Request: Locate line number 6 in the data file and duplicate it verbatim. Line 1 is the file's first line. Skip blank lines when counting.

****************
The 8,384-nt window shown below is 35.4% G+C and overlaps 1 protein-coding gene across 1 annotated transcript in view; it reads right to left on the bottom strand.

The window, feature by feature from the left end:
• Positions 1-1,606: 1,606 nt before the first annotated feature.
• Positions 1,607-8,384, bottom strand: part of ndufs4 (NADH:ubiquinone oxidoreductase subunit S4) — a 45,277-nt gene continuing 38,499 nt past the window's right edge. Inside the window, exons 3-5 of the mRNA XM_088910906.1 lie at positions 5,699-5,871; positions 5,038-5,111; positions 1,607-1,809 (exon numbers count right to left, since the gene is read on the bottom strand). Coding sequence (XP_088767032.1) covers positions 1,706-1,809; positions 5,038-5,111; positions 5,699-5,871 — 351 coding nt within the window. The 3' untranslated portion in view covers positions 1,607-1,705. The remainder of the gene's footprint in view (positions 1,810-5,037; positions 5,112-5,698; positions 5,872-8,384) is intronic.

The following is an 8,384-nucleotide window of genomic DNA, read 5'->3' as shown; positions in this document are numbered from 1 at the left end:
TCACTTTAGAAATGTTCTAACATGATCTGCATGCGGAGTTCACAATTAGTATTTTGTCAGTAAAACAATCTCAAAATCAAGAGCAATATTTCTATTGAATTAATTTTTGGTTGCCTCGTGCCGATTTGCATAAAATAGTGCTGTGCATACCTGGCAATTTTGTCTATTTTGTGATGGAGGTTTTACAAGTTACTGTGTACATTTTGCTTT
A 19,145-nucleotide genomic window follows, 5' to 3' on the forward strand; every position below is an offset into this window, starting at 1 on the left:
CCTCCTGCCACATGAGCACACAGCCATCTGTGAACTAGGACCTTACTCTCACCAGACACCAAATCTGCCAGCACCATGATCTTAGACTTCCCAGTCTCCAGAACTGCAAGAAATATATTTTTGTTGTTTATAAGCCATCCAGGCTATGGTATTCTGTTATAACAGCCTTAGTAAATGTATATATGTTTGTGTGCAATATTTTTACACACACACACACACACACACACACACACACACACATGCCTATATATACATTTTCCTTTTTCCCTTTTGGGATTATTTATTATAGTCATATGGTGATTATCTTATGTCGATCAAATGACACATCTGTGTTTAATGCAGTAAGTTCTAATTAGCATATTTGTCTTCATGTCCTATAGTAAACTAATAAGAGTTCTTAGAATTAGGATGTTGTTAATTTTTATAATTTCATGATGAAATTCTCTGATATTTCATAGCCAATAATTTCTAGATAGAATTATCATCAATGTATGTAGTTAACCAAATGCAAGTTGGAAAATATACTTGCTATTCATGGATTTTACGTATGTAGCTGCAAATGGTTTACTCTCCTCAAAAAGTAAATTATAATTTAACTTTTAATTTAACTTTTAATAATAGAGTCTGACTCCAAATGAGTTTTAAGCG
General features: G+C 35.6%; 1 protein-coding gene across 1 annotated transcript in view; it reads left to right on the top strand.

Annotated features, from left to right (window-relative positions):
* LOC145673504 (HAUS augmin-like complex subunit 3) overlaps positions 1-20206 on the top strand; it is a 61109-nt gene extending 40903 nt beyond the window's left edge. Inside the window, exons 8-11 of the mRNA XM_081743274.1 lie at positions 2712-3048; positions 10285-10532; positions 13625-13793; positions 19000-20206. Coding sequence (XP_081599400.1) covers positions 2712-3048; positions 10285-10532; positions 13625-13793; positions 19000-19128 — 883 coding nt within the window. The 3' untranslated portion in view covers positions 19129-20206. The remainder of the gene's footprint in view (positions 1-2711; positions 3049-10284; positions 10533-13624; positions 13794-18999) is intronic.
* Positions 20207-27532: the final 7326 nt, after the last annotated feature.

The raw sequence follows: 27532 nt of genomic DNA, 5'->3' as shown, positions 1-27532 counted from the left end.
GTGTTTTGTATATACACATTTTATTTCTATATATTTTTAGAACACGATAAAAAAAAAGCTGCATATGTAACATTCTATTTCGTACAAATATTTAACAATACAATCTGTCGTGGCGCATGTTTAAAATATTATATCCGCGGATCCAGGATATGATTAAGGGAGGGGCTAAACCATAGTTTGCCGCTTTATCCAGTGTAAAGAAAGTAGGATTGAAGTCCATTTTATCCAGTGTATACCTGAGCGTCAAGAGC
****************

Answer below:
TCACTTTAGAAATGTTCTAACATGATCTGCATGCGGAGTTCACAATTAGTATTTTGTCAGTAAAACAATCTCAAAATCAAGAGCAATATTTCTATTGAATTAATTTTTGGTTGCCTCGTGCCGATTTGCATAAAATAGTGCTGTGCATACCTGGCAATTTTGTCTATTTTGTGATGGAGGTTTTACAAGTTACTGTGTACATTTTGCTTT